Sure. The Diones came from the weird idea... Like a lot of things, it's just like, "What if you could audition for having different children? What if you could pick which one's personality's gonna fit in your family really well?" I audition characters. Like Spensa (we are gonna release these with the collection of the novellas), I did three different versions of Skyward before I settled on, I think, the fourth one for how her personality was going to work. And that's not uncommon for me, just be casting different characters. And as I cast those different characters, I'm like, "What if you could do that for your family?" That's obviously horrible; as authors, we are horrible people, we think of things like this, and we probably shouldn't. But the whole point of sci-fi/fantasy is to be able to ask those what-ifs, to deal with a society built around this sort of idea. So I run with it and hope that people understand that I'm not actually saying you should be able to boot your children out if they don't match your personality. It's more like, "Hey, what if this existed?"

On a more serious note, that's kind of what science fiction is about. Let's do a dry run on what would happen if we had this experience with an alien race. We've gotta think about these things. Not necessarily the weird stuff I come up with, but what happens when we meet an alien race, and they're like this or like that? How do we treat them? All of these sorts of things are worth exploring, I think.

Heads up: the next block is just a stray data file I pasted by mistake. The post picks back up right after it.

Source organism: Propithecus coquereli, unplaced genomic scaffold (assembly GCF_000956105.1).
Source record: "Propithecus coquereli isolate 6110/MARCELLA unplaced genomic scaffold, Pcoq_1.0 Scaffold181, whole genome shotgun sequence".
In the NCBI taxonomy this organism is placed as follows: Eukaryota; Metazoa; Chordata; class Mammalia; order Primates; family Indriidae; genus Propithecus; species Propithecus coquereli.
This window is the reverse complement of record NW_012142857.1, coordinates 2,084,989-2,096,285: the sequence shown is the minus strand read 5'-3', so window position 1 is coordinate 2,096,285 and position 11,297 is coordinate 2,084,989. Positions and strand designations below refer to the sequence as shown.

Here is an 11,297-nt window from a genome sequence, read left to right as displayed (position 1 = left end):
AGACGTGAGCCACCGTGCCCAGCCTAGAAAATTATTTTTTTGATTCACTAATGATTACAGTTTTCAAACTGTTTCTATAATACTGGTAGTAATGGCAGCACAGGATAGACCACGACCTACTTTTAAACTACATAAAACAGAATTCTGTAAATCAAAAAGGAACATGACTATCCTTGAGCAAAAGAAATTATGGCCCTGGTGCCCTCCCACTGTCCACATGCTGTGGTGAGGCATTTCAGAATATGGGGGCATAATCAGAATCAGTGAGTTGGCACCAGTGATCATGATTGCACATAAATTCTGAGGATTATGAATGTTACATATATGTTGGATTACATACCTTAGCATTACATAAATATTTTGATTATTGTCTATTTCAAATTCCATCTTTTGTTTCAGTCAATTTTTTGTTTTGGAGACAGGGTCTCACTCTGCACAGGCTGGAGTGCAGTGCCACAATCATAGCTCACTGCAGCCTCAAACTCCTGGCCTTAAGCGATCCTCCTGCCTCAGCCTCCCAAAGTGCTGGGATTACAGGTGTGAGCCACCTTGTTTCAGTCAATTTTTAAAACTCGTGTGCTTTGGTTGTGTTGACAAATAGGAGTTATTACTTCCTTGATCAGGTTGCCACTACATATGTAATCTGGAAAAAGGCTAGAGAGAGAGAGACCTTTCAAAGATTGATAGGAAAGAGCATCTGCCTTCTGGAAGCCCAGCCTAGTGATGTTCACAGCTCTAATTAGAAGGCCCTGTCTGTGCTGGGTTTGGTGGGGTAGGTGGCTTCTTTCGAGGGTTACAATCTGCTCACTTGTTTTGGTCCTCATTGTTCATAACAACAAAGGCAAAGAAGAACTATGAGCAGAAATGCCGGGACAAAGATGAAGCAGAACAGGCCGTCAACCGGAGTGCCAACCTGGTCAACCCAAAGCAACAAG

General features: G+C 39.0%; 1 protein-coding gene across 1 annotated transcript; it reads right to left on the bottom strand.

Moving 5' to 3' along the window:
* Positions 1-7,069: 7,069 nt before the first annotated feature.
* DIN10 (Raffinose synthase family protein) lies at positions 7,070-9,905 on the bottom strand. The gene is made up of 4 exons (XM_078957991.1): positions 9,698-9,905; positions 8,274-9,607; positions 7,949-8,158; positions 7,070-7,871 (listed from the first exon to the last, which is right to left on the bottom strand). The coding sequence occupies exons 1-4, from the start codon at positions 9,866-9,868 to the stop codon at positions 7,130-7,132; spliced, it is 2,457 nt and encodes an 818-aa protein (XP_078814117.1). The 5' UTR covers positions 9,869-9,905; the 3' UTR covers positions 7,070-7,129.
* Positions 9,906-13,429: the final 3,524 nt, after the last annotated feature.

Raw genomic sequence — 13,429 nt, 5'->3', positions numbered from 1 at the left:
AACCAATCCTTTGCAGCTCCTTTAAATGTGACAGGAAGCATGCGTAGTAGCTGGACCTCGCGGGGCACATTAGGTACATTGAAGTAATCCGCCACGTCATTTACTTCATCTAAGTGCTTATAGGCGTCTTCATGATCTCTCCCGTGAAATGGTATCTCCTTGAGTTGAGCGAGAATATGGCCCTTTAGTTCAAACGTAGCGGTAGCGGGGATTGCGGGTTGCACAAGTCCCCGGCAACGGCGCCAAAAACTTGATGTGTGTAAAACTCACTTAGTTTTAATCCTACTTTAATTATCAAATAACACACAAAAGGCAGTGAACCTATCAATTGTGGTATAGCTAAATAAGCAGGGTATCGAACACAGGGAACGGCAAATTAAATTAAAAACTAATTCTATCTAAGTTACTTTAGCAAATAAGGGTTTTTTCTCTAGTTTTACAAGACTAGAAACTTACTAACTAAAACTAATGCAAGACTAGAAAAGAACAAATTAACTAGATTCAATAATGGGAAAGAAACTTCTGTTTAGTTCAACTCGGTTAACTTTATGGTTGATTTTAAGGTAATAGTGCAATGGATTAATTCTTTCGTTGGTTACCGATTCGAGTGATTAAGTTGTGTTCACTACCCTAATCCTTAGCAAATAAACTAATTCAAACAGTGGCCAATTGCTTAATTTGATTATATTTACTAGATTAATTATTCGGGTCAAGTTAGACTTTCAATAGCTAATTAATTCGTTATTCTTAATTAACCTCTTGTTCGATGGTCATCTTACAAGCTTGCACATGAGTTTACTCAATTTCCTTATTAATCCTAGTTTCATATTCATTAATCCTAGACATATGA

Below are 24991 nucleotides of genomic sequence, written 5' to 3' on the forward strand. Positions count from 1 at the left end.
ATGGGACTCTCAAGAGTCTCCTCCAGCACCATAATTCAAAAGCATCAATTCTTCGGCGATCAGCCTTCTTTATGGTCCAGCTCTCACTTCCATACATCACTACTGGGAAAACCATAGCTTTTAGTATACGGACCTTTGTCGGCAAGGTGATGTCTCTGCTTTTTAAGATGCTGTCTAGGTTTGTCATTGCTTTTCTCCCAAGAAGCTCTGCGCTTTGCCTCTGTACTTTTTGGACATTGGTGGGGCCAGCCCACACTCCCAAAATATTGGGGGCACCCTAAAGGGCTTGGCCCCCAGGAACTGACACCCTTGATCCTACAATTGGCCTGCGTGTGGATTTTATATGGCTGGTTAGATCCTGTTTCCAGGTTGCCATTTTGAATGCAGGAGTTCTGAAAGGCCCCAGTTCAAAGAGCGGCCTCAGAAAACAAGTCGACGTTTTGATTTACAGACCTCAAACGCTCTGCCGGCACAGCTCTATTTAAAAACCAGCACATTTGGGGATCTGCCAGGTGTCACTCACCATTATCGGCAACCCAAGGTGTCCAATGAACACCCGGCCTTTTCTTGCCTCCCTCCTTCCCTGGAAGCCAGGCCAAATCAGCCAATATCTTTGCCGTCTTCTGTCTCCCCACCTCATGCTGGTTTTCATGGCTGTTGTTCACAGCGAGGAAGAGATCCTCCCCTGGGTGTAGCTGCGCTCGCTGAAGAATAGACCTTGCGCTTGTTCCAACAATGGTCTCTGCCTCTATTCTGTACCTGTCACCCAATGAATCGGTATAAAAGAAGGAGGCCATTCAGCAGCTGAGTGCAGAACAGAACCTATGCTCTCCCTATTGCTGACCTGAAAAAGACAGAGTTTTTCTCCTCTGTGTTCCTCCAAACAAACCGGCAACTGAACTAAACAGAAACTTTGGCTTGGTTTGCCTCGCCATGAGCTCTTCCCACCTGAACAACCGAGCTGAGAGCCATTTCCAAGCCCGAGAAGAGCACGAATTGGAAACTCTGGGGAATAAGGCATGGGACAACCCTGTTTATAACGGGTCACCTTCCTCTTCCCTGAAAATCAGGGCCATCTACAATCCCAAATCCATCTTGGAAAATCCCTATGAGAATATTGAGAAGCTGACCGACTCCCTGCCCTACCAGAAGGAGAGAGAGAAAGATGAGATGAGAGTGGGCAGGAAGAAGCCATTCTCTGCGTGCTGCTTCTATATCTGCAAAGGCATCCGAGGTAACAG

With Starsight (and we have a little bit more of this in Cytonic), I just, again, wanted to expand the world and kind of kick Spensa in the face with how different the universe is compared to what she was expecting. So I forced myself to stretch a little bit extra on some of the alien races, where I might not have in another context. But I just wanted her and you to be like, "Oh wow. This is not as simple as I was expecting it to be." And anytime you can reinforce that with something as simple as adding a character who acts very different, that's the sort of thing I want to do.

#4 Copy

Christian

One thing that I've enjoyed through your books is the cheeky, sassy sidekick style of character. In the Stormlight Archive, it's usually the spren; or you've got Nightblood in Warbreaker. And, of course, in Skyward, it's M-Bot, and to a lesser extent Doomslug at times. But I feel like, going into Cytonic, the M-Bot storyline and the M-Bot relationship with Spensa is getting a little... I don't wanna say "deeper" to discount the other ones, but it's getting more interesting. Can you talk a bit about what you wanted to do here with M-Bot?

Brandon Sanderson

M-Bot is a mystery. M-Bot is a mystery specifically set up to be used in future books. In the first book, M-Bot is a companion, but also kind of a tool. The story is about finding this spaceship and fixing this spaceship and using it to achieve what Spensa wants, which is to become a pilot. And getting a friend out of the deal is like a side benefit that she was not expecting and that we weren't expecting. But that friend comes with a lot of mysteries. What happened? Why is he like his is? And things like that. And that's a Chekov's Gun, that's a gun on the mantle of me promising "look, we're gonna get to this eventually."